“Covid ruined my schooling. It feels like my brain became blunt because I wasn’t able to learn anything new,” Samuel says.
In South Sudan, schools reopened in May 2021. When a friend of Samuel’s went back to school in Yei, he encouraged Samuel to return home. However, all related costs, such as learning materials and school uniforms, were such a huge expense for a poor family that Samuel couldn’t afford them. On top of this, the family needed the money Samuel was able to make doing odd jobs here and there.
Samuel plans to save money to return to school. Work is difficult to find, as he’s been away from the city for a long time and the pandemic has impoverished businesses. “I’m sad seeing my friends and neighbours go to school, when I’m just looking for work or sitting at home. Sometimes I try to study on my own using the notebooks I brought back with me from Uganda,” Samuel tells.
Peter, the friend of 18-year-old Samuel (right), goes to school. In Yei, students stand out because of their uniforms.
“Samuel buys food for his siblings with the money he’s saved for school. I feel sad seeing him go job hunting instead of school,” says Samuel’s mother Mary.
Rose is preparing for the first exam week in 18 months.
The schools in South Sudan were opened in May 2021. Rose and other students have their temperature taken and everyone must wear a mask.
Covid-19 puts girls’ schooling at risk
Having fewer and fewer opportunities for making a living has driven families to desperate decisions. Many girls have had to get married, because marriages benefit families financially.
Child marriages were a severe problem in South Sudan already prior to the pandemic; almost every other girl married underage, and now the number of child brides and teenage pregnancies has only gone up. Getting pregnant almost always means that the girl drops out of school, and the consequences are drastic when it comes to continuing education. Rose’s best friend didn’t return to the classroom when the schools reopened their doors.
“She decided to get married. Now she has a baby and can’t return to school. I don’t know what that means to her future, but I miss her,” Rose says.
Working as a grocer, uncle Woi Wilson’s livelihood has been dependent on the road running to the capital Juba and the neighbouring Uganda. Due to the pandemic, the traffic of goods slowed down, resulting in less income for sellers and higher prices for food. With the help of cash assistance from FCA, the family was able to buy food and support the continuation of the children’s schooling. After a long struggle, Rose is preparing for her first exam week in 18 months.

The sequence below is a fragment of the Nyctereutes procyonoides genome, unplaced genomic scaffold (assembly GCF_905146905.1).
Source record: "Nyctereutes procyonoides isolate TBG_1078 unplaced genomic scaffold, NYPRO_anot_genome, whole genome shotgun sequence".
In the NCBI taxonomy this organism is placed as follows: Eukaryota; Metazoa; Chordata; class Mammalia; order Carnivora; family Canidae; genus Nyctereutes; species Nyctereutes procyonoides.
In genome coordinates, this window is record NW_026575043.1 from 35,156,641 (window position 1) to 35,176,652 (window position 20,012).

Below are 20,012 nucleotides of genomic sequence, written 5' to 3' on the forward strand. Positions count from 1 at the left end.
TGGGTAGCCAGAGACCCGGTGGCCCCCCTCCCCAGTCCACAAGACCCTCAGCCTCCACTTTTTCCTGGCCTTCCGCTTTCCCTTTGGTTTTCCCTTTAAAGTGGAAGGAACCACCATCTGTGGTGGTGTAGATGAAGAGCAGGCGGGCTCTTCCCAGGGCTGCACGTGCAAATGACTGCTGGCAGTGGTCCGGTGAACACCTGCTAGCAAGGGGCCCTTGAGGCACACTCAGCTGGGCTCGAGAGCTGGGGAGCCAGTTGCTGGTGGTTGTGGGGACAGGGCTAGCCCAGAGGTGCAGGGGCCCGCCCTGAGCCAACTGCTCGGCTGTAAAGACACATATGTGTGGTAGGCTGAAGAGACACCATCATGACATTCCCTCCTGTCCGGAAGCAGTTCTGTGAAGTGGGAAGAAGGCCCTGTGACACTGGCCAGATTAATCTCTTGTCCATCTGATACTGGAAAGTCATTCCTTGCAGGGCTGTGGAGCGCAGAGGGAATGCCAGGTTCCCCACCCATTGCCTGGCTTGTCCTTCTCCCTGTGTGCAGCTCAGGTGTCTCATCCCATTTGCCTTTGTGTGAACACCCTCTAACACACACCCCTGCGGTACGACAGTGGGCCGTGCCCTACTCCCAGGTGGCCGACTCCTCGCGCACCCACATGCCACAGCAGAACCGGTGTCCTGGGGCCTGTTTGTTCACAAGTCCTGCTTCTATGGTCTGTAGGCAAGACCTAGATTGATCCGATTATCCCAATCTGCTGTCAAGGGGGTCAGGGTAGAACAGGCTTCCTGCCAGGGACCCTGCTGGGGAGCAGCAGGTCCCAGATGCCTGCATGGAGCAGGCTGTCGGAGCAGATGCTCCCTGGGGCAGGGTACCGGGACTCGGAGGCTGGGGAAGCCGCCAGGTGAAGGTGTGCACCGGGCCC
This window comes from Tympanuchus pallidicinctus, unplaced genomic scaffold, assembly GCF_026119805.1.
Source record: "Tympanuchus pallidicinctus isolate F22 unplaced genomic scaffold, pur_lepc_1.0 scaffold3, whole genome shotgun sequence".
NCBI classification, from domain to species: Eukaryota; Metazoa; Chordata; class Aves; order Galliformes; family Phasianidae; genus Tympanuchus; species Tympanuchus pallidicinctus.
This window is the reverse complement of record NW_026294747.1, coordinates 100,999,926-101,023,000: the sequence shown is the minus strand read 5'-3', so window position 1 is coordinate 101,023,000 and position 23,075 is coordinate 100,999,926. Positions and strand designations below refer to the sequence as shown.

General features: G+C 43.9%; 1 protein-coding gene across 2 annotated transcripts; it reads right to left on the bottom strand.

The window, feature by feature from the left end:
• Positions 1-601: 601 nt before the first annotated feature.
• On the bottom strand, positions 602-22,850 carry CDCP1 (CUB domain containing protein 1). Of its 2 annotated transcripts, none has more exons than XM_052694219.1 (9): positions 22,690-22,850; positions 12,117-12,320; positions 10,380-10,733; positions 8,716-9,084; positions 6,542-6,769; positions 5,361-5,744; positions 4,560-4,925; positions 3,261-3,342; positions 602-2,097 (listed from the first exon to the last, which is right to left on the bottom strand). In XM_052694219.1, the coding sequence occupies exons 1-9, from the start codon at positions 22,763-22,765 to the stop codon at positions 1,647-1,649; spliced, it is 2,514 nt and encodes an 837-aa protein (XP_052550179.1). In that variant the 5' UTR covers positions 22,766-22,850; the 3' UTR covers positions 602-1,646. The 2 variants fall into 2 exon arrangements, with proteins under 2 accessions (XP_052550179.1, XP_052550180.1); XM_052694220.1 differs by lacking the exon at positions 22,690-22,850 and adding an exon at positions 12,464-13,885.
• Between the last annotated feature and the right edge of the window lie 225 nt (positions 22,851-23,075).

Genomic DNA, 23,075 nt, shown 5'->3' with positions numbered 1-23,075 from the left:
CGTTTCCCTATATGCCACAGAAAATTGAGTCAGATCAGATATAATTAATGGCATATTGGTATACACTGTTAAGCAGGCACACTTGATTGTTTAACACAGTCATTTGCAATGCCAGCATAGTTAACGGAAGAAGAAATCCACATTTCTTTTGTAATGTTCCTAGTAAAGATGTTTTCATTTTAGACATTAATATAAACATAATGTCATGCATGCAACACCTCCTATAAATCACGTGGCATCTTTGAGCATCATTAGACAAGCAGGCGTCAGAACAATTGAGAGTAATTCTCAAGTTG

Many other enthusiastic students are waiting by the gates of St. Joseph’s School, where a guard takes their temperature and checks everyone is wearing a face mask. Fortunately, there’s one to spare for a girl who has left hers at home.
“At school I feel safe. Learning brightens my mind and give meaning to my days,” beams Rose.
Text: Erik Nyström Photos: Antti Yrjönen Translation: Anne Salomäki
Finn Church Aid (FCA) works in the most vulnerable communities in South Sudan, supporting the food security and livelihood opportunities for families. In autumn 2021, a programme was started to offer cash assistance to help children and adolescents who’ve returned from Uganda to cover the cost of their schooling. Comprehensive schools receive support in organising schooling. Emergency help is offered to disaster victims regardless of age, background or gender.
Quality vs Quantity: The challenge of providing education to refugees in Kenya
“The challenges are many.” It’s a phrase you hear often in East Africa and it rings especially true in the Kakuma refugee camp in Kenya.
CLOSE TO BORDERS of Uganda, South Sudan and Ethiopia, Kakuma has harboured refugees from neighbouring countries for almost thirty years. It was established when a group of children, the ‘Lost Boys’, arrived from Sudan in 1992. In that year, Ethiopians and Somalis also fled to the camp after political crisis in their countries.
Today, Kakuma and the surrounding areas hosts a mix of nationalities and over half of the population is under eighteen. They are well served by the 26 primary and secondary schools in and around the camp. Such is its reputation for education, that children will walk for days from South Sudan to Kakuma to attend school. In November last year, three quarters of the 3,000 children in the reception centres had travelled to Kakuma to enroll in school.
The Kenyan Government welcomes them as best they can. Refugees in Kakuma are given a plot of land and poles and plastic sheeting to build a basic shelter. In Kalobeyei, a settlement thirty kilometres from Kakuma, they can build permanent homes, but this is barely enough to protect them from temperatures that can reach over forty degrees celsius.
Kakuma is located in one of the driest parts of Kenya and those who live there, even the local population, are dependent upon aid. Every year, new residents arrive, stretching resources further and further. In Kalobeyei, recently arrived refugees live among the local population. Established in 2016, the settlement is a departure from the Kenya Government’s earlier policy which discouraged refugees from working and integrating into the local population. In Kalobeyei, refugees and Kenyans live, work and study together. This is where FCA works.
Refugees crowd into classrooms
We operate eight primary schools for Kenyan and refugee children with funding from the Bureau of Population, Refugees & Migration, the United Nations High Commission for Refugees (UNHCR) and the UN Children’s Fund and the Ministry of Foreign Affairs of Finland. According to UNHCR, 77 percent of children aged 6-13 there attend school, almost on par with the national average of 80 percent. But the number of students is ever increasing and challenges of operating crowded classrooms is no more evident than in Kalobeyei.